The Red Knight is the first fantasy offering from Miles Cameron, better known for historical fiction published as Christian Cameron. It shows. Cameron’s prose is effortlessly powerful, and he’s confident in his plotting and characterization. There’s an attention to and obvious love for the minutia rarely found in fantasy. Many, many medieval words will have you reaching for your dictionary, and not all are pieces of armor.
The five-book Traitor Son series is now complete. My reviews of The Fell Sword, The Dread Wyrm, The Plague of Swords, and The Fall of Dragons are here, here, here, and here, respectively.
The setting is a pretty direct analog to medieval England. That has thrown me off in the past—The Crimson Shadow trilogy springs to mind—but here it did not. Why? Because I think it can often be an easy out, a way for the author to avoid the heavy lifting of world-building. I like sword-and-sorcery as much as the next fantasy fan, but I’m a firm believer there needs to be a well-drawn world behind it. I can lob no such complaints at Cameron’s “Albin.” Cameron never lacks for detail. And, we come to see, he has bigger plans for his world (more so in The Fell Sword and The Dread Wyrm, but we get some of that here).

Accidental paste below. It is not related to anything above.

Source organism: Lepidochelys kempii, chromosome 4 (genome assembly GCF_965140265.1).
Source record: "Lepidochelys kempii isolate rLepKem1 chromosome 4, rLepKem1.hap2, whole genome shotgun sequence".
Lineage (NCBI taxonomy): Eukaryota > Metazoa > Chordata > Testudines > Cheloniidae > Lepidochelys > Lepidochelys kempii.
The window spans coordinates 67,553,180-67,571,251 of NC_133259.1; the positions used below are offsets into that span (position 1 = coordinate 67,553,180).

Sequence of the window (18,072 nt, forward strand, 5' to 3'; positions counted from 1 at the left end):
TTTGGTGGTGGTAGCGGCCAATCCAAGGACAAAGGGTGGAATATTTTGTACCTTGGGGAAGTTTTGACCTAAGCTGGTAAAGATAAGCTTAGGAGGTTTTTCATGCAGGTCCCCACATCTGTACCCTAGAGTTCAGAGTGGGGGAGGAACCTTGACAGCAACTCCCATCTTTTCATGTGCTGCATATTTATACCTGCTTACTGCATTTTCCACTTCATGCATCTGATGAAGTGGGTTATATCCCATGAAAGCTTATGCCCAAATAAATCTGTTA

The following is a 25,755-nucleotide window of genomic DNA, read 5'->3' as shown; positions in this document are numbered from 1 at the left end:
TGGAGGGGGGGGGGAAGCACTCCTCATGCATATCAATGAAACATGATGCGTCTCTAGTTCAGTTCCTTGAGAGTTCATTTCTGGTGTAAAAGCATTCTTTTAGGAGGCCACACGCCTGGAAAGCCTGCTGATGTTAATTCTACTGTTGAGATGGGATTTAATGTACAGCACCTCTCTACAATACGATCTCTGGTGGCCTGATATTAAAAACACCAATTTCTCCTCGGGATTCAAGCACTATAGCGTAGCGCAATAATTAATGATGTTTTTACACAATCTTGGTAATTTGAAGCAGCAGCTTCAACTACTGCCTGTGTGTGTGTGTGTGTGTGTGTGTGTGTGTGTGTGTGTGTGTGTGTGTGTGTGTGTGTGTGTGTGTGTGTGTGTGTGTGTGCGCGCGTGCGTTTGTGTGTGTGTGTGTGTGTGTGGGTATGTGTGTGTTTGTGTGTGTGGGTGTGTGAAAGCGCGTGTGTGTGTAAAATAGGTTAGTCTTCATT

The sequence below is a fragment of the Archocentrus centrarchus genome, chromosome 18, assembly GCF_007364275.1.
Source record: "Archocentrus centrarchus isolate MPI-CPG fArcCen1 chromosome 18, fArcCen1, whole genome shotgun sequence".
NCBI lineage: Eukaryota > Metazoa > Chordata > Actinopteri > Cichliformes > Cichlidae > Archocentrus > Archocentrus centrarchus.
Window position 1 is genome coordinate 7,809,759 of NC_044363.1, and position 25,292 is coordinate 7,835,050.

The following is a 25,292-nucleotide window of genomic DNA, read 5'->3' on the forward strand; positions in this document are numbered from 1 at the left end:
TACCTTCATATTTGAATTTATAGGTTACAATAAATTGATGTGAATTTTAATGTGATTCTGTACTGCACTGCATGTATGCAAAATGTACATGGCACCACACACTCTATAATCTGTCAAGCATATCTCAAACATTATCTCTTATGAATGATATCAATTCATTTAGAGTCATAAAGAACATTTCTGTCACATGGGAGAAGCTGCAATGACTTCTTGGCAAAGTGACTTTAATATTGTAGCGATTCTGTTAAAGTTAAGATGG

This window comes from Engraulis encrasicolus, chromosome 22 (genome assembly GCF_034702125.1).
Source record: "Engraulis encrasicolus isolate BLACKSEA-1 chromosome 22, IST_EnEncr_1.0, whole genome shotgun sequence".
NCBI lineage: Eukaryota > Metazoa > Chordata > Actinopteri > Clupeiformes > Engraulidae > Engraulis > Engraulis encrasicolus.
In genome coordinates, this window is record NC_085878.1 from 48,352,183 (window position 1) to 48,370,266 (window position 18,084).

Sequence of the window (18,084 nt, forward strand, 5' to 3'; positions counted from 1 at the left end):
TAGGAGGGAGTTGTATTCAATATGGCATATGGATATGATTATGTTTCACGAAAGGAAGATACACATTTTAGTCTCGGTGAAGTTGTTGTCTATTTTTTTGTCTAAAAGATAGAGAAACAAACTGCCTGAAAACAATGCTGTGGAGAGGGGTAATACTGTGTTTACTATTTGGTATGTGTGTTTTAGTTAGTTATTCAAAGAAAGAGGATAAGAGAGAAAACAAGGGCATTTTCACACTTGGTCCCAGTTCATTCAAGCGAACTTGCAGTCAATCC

The other unavoidable comparison is to George R.R. Martin and A Song of Ice and Fire. Unsurprising, as both are steeped in English history. The Red Knight is even divided from The Wild by a long wall (like the Wall from A Song of Ice and Fire, inspired by Hadrian’s Wall). Cameron’s Wild, as it turns out, is far more interesting than anything north of Martin’s Wall we’ve seen thus far.
It’s the Wild that brings the titular Red Knight—his initial anonymity a plot point—to the Abbey at Lissen Carrack. What starts as a simple monster hunting expedition for the mercenary company the Red Knight captains turns into a full out incursion by the Wild and its many monsters. What follows is on its face a pretty standard siege story, especially before the layers start to be peeled back on the hermeticism-based magic system. What really sets the story apart are the many, many POVs. Each lives and breathes as a character and each shows another facet of Cameron’s world. The Fell Sword also reveals that some POVs from The Red Knight that come off as scene setting are relevant to the larger story.
Disclosure: I received a complimentary e-copy of The Red Knight through NetGalley.
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